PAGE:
If a gunman approaches you on a dark street and demands your money, you naturally prefer not to give it to him. Apparently our political leaders would consider this an unreasonable clash of extremes. The gunman wants your property. You want to keep it. Surely there’s a compromise, a “third way.”
Just ask Bill Clinton, Tony Blair, and the rest of our “allies.” At a panel discussion during the NATO 50th-anniversary celebration in Washington, these leaders sang the praises for a third way between capitalism and socialism. Italian Prime Minister Massimo D’Alema ruined things, though, by mentioning that he was really a socialist. President Clinton responded, revealingly, “I’m not sure I would have you here, Massimo, if I were running for reelection.” (This was described in E.J. Dionne’s Washington Post recent op-ed titled “A World Safe for Socialism.”)
The search for the third way is all the rage in “enlightened” political circles nowadays. But there is as much chance of finding a third way between capitalism and socialism as there is of finding one between the property owner and the gunman. Does the comparison between government and a gunman strike you as outrageous? George Washington didn’t think so. It was our first president who said, “Government is not reason, it is not eloquence-it is force! Like fire it is a dangerous servant and a fearful master.”
Washington was stating what was obvious to his contemporaries. The simple point has been lost in our allegedly more sophisticated times. Anything the government does involves force, beginning with how it gets its revenue. Government action by nature takes from Citizen A and gives to Citizen B. Citizen A is obliged to surrender his property because if he refuses it will be taken by force and he will be jailed. If he tries to defend himself, he may be killed.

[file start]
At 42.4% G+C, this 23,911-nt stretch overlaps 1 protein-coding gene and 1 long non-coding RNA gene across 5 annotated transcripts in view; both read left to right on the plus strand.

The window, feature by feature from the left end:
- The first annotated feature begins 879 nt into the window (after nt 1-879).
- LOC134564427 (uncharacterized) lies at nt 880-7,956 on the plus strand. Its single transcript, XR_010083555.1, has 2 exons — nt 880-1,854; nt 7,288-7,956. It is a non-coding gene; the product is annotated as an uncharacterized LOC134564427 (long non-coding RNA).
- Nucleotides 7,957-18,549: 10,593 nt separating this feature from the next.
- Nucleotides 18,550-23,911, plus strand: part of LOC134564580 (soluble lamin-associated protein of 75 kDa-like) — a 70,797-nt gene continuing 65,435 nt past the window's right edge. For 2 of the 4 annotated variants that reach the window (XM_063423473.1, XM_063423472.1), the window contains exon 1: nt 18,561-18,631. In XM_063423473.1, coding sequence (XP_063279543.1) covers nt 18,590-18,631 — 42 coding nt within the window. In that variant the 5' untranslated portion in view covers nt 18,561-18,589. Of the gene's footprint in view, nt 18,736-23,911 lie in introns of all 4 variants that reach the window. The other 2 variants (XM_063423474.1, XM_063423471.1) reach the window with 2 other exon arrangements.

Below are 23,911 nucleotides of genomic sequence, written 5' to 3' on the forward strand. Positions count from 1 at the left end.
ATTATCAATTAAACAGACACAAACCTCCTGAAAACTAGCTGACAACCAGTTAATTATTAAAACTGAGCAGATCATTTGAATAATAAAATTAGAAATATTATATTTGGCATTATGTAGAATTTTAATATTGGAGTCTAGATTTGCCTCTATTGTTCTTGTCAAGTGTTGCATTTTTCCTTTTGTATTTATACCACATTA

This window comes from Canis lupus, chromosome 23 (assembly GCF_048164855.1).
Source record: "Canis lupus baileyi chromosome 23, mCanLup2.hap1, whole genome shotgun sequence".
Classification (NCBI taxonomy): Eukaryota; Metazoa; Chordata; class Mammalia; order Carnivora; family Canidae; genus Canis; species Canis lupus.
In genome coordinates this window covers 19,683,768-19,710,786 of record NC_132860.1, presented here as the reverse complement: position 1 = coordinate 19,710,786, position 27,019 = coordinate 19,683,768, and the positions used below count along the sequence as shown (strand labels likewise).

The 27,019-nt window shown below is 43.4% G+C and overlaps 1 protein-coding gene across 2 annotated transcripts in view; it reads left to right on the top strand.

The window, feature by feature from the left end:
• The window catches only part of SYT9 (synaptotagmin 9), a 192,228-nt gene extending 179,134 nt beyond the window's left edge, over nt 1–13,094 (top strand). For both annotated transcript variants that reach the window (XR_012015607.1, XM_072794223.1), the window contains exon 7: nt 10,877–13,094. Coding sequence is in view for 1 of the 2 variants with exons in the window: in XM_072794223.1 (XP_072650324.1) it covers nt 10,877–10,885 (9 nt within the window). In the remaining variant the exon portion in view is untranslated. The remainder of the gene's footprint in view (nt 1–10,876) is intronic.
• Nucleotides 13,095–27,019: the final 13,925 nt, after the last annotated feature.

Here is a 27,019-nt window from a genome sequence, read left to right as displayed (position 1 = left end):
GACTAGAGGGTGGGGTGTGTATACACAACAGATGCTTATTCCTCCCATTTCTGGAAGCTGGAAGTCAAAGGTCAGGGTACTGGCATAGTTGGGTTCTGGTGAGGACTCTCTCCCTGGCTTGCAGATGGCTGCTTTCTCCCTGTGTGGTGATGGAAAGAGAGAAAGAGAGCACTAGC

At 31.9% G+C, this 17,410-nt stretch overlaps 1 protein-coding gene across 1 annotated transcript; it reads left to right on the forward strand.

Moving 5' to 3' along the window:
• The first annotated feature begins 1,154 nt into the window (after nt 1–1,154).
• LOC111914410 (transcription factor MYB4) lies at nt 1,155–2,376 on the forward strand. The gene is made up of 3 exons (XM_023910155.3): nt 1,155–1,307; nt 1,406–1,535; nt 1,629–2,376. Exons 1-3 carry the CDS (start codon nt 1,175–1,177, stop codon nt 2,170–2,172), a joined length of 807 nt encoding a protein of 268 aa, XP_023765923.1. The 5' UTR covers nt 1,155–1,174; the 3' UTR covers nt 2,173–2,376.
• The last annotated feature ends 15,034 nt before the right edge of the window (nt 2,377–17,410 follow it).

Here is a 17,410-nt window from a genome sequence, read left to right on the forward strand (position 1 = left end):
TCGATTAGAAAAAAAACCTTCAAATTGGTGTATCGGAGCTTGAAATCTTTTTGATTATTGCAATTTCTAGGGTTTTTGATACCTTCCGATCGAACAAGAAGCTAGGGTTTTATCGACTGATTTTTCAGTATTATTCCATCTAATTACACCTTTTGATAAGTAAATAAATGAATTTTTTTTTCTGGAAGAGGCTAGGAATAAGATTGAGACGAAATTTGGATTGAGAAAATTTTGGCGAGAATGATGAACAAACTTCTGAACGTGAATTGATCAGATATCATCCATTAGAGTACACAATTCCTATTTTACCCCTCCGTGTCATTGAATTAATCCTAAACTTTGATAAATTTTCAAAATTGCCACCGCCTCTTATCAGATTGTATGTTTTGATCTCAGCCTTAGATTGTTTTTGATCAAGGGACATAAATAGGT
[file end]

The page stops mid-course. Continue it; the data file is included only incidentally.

Capitalism, by contrast, is based on respect for person and property. In the free market, for an action to be lawful it must eschew the initiation of force. That rules out murder, robbery, rape, and most of the rest of what people properly regard as crimes. All peaceful activities-from bedroom to boardroom-are lawful. That does not mean all peaceful acts are necessarily morally right. The purpose of law is not to enforce morality but to enforce rights. As Lysander Spooner, a 19th-century constitutional scholar, put it, “vices are not crimes.”
If capitalism is peace and government intervention is violence, what’s the third way? A “mixed economy” is possible, of course. But all that means is that the government respects rights on some occasions and violates them on others. The fact remains that in any particular encounter between government and citizen, rights will be either respected or violated. There is no third way.
Advocates of a third way like rhetorical smoke screens. One of its chief spokesmen, British Prime Minister Tony Blair says, “Our position is that enterprise and justice can live together.” What theory of justice is he using? What could be more just than an institutional respect for person and property, that is, capitalism? Blair thinks it’s just for the government to take someone’s earnings without consent and to give them to someone else. That’s the very opposite of justice.
Dionne writes, “Third Wayers accept capitalism as a given but promise to do something about its inequities and uncertainties.” What inequities? Capitalism is the system that leaves you “free to choose” (to use Milton Friedman’s title). Any true inequities would be violations of capitalism’s principles. And what does it mean to “do something about…uncertainties”? To be sure, life is uncertain. But if the government attempts to do something about it beyond protecting person and property, it produces only one certainty: institutionalized violence against its citizens.
We’ve been through a search for a third way once before. Decades ago intellectuals became enamored with what they thought was the true alternative to laissez-faire capitalism and Marxist socialism.
It was called fascism.